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Causes of the American Discontents

by Benjamin Franklin

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Review

The American Revolution is problematic for Christians—at least, for thinking Christians. Some Christians view the Revolution from a “my country, right or wrong” perspective, and for them Benjamin Franklin, Thomas Jefferson, and George Washington could do no wrong. But such a perspective is a far cry from biblical teaching; the injunction against idolatry extends even to founding fathers and to our country.

The Bible makes it clear that Christians are to submit to earthly rulers. Romans 13:1-2 says plainly, “Everyone must submit himself to the governing authorities, for there is no authority except that which God has established. The authorities that exist have been established by God. Consequently, he who rebels against the authority is rebelling against what God has instituted, and those who do so will bring judgment on themselves.”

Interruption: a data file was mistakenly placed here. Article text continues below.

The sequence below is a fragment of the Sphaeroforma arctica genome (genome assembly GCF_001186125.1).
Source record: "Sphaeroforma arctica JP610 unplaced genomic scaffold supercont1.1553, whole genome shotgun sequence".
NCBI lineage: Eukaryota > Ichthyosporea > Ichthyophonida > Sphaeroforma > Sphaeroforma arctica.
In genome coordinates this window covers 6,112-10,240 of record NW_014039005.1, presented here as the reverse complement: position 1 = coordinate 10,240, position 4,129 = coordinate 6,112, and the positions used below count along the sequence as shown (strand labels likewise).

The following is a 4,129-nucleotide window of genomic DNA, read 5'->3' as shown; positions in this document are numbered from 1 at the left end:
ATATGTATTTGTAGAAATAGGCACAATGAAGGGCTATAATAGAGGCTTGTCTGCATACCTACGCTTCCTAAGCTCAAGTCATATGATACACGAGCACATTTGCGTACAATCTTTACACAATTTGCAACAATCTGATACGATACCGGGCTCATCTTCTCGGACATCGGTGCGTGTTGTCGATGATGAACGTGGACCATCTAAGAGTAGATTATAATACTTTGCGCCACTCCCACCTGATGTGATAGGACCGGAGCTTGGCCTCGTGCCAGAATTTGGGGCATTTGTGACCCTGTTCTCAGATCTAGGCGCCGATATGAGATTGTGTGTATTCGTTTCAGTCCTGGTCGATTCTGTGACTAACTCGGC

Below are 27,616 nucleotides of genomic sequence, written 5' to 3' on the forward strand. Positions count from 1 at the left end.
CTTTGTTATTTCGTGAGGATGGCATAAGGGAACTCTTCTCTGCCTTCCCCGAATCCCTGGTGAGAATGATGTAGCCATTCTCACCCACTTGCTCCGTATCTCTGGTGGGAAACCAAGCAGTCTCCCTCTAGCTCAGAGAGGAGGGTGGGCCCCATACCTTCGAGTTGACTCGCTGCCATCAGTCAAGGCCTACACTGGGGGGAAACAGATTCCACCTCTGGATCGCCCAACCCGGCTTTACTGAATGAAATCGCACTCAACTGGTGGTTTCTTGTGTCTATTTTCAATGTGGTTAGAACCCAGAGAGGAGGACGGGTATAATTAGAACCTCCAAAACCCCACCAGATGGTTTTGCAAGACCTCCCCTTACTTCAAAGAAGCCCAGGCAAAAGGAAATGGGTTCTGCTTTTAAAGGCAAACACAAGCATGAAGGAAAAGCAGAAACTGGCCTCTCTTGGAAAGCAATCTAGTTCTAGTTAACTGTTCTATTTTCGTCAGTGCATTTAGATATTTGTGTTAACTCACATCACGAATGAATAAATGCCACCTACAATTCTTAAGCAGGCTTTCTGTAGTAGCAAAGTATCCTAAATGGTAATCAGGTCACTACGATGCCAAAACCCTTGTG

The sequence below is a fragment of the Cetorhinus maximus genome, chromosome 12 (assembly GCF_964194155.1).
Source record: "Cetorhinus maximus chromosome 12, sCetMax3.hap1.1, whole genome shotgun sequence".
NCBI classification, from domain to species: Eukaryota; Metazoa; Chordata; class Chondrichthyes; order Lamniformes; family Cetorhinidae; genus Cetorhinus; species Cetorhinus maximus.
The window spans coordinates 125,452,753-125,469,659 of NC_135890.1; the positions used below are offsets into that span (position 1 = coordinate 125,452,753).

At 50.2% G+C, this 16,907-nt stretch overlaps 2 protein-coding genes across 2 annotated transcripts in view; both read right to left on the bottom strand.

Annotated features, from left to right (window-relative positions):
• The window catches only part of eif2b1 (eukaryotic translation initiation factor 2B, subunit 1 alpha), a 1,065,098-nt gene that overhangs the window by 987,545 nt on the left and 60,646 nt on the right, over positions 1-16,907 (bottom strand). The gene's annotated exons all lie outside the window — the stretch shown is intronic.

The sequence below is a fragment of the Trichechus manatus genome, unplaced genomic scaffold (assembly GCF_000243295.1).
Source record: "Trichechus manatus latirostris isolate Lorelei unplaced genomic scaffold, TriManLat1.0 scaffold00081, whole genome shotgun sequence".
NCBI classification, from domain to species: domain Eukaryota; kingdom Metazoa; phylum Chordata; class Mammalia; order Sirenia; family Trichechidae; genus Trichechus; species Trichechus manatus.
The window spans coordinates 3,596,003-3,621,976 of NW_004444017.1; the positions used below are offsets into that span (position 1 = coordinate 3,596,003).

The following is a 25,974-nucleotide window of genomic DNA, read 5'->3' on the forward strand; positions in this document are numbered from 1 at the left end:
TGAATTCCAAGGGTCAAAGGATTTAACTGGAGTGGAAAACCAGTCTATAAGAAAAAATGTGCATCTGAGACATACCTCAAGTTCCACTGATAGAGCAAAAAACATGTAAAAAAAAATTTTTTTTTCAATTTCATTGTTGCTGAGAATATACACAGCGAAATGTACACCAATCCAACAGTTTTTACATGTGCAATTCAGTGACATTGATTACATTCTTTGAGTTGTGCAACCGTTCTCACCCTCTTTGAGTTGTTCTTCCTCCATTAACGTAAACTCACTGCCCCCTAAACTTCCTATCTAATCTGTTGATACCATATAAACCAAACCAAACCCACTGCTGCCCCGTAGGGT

That doesn’t sound good for revolutionaries. King George is established by God, and it is the Christian’s duty to submit to him—end of story. Or is it? Elsewhere, the Bible does acknowledge occasions where disobedience to the state is warranted: Daniel continues to pray and Shadrach refuses to bow to the idol despite clear commands from the governing authorities. Disobedience is warranted when the governing authorities are clearly undermining God’s authority.

So there’s a loophole! But is this loophole big enough to justify the American Revolution? To find the answer, you need to hear a full and articulate list of the colonists’ grievances—and this is exactly what Benjamin Franklin provides in his letter known as “Causes of the American Discontents.” Written in 1768 to a London newspaper, this letter makes the strongest case for the American Revolution. Does it justify revolution? That should be the central question with which your students wrestle as they read Franklin’s argument.

by Jeff Baldwin

Thegreatbooks.com